WIPO Arbitration and Mediation Center


AB Electrolux v. Mostafa Faheem

Case No. D2016-1812

1. The Parties

The Complainant is AB Electrolux of Stockholm, Sweden, represented by SILKA Law AB, Sweden.

The Respondent is Mostafa Faheem, of Giza, Egypt.

2. The Domain Name and Registrar

The disputed domain name <ideal-zanussi-maintenance.com> is registered with Name.com, Inc. (Name.com LLC) (the “Registrar”).

3. Procedural History

The Complaint was filed with the WIPO Arbitration and Mediation Center (the “Center”) on September 6, 2016. On September 7, 2016, the Center transmitted by email to the Registrar a request for registrar verification in connection with the disputed domain name. On September 7, 2016, the Registrar transmitted by email to the Center its verification response confirming that the Respondent is listed as the registrant and providing the contact details.

The Center verified that the Complaint satisfied the formal requirements of the Uniform Domain Name Dispute Resolution Policy (the “Policy” or “UDRP”), the Rules for Uniform Domain Name Dispute Resolution Policy (the “Rules”), and the WIPO Supplemental Rules for Uniform Domain Name Dispute Resolution Policy (the “Supplemental Rules”).

In accordance with the Rules, paragraphs 2 and 4, the Center formally notified the Respondent of the Complaint, and the proceedings commenced on September 15, 2016. In accordance with the Rules, paragraph 5, the due date for Response was October 5, 2016. The Respondent did not submit any response. Accordingly, the Center notified the Respondent’s default on October 6, 2016.

The Center appointed Richard G. Lyon as the sole panelist in this matter on October 12, 2016. The Panel finds that it was properly constituted and has jurisdiction to decide this administrative proceeding. The Panel has submitted his Statement of Acceptance and Declaration of Impartiality and Independence, as required by the Center to ensure compliance with the Rules, paragraph 7.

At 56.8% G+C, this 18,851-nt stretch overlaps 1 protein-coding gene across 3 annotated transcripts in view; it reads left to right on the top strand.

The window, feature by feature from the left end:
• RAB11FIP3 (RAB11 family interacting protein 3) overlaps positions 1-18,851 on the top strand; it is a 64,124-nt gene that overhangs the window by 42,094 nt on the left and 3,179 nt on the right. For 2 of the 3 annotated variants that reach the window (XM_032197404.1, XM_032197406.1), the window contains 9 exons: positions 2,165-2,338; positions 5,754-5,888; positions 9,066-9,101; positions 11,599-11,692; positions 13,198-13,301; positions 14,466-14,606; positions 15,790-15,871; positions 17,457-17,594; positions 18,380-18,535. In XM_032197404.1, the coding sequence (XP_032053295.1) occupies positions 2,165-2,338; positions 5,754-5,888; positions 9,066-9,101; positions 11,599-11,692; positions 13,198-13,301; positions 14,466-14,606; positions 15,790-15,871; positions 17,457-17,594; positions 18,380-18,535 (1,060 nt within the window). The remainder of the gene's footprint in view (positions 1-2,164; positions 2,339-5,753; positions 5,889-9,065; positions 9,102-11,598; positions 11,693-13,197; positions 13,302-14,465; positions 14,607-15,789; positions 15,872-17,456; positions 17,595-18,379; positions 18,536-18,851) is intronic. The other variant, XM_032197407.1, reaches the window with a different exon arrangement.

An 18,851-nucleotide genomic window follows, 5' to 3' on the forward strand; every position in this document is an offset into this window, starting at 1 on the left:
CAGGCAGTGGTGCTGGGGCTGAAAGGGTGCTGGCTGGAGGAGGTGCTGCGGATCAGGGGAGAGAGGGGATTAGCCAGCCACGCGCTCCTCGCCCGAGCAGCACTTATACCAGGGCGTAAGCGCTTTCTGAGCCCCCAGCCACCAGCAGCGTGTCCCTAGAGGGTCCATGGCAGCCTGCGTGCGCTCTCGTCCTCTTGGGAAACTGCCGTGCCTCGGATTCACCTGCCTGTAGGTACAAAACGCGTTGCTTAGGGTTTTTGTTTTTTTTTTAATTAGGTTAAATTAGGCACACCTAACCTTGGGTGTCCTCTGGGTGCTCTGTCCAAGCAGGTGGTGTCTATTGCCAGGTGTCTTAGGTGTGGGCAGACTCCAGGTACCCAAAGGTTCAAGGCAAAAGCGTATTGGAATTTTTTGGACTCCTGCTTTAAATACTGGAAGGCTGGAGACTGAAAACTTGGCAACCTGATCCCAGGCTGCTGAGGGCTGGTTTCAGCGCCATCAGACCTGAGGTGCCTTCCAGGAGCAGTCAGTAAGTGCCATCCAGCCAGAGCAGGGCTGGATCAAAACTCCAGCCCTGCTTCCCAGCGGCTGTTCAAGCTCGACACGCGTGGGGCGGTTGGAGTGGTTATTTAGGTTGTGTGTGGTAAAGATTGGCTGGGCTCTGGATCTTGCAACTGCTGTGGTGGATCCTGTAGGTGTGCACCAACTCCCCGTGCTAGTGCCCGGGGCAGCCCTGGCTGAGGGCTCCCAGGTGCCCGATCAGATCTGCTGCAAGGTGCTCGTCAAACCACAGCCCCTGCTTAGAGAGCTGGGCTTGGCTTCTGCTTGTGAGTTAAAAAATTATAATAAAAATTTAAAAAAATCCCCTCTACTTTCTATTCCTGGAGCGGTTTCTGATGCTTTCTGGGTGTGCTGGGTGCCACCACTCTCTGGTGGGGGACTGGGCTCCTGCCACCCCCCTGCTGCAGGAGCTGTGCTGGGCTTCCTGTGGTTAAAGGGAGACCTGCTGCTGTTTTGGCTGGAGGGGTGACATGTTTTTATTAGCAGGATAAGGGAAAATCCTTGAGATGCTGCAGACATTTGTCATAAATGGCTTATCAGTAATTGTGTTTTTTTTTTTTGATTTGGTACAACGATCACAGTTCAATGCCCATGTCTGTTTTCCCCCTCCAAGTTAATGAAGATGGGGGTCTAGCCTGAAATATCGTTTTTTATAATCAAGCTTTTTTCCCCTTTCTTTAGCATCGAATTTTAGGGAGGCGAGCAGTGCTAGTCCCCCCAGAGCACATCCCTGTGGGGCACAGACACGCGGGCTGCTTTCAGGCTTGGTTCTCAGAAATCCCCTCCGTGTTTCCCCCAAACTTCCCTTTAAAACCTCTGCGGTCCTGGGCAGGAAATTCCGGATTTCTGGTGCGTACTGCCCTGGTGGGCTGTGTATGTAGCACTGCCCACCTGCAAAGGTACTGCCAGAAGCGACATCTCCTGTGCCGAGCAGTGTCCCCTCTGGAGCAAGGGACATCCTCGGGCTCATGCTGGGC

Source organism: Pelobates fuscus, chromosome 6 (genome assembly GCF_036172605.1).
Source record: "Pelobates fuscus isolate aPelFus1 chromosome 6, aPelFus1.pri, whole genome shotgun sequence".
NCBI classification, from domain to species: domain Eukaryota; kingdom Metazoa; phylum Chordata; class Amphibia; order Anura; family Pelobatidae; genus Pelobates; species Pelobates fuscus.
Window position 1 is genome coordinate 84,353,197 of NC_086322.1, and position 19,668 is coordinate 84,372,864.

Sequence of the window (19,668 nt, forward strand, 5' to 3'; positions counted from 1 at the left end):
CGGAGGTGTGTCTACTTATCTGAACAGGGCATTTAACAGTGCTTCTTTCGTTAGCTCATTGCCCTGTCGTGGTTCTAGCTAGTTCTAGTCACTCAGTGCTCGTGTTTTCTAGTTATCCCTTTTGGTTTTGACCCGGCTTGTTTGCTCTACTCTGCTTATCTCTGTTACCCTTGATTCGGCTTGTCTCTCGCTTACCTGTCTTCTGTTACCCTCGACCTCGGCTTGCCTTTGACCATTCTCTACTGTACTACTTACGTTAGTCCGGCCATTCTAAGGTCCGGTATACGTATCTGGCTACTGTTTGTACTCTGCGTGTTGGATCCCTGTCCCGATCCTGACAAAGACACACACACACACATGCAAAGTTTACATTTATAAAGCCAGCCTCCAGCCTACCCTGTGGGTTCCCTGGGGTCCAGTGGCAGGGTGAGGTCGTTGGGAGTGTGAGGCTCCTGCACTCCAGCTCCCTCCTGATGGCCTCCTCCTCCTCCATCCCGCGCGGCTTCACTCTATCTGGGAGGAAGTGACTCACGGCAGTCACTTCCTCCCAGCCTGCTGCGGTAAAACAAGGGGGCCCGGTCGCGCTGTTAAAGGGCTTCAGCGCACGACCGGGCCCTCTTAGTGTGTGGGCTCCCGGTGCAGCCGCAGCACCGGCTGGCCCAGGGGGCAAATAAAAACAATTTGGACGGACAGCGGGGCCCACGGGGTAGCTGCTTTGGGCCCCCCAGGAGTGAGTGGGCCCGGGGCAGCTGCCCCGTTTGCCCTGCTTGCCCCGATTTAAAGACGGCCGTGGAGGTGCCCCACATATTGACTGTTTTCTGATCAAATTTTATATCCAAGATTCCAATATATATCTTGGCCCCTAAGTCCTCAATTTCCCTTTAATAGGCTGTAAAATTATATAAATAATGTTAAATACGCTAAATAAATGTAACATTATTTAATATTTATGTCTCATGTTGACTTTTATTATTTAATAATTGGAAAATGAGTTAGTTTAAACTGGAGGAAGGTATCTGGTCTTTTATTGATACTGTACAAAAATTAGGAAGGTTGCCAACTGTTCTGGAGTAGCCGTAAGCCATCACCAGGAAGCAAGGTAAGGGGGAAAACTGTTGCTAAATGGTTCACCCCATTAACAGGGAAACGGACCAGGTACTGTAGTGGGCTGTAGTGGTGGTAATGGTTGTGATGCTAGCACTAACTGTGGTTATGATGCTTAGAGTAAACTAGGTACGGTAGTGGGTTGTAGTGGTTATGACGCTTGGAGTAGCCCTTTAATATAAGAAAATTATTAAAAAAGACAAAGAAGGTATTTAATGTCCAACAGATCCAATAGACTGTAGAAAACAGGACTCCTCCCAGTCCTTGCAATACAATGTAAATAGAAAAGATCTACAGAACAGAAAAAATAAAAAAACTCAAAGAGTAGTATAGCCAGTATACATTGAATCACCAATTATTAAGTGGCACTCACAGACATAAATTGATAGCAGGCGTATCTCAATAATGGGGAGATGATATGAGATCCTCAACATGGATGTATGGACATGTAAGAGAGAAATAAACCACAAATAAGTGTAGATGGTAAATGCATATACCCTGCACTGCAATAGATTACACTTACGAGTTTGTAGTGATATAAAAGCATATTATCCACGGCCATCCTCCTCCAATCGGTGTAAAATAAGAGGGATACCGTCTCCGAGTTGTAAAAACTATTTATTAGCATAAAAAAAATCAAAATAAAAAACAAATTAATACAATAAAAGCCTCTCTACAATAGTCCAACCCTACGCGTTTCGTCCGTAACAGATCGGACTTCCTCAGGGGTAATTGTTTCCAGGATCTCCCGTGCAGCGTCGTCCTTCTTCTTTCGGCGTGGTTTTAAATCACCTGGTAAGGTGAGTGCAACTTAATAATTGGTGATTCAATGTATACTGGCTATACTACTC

4. Factual Background

The Complainant is a Stockholm-based supplier of white goods such as household appliances that it markets worldwide directly and through subsidiaries and distributors. Subsidiaries include Zanussi, an Italian appliance maker acquired in 1984, and Olympic Group, an Egyptian appliance maker acquired in 2011. One of the Complainant’s Italian subsidiaries has long held numerous trademarks for ZANUSSI in many countries, including those in the Middle East, as well as for an Arabic transliteration of ZANUSSI.

The Respondent registered the disputed domain name in July 2015. According to a screen shot submitted with the Complaint, at one time the disputed domain name resolved to a website at which the Respondent offered parts for and repairs on a number of appliances including those branded ZANUSSI. This site included the ZANUSSI mark in the same font and colors as the Complainant’s registered marks.

When the Panel accessed the disputed domain name on October 14, 2016, he was redirected to a website at “http://ideal-zanwsy-maintenance.com” that made no mention of the Complainant.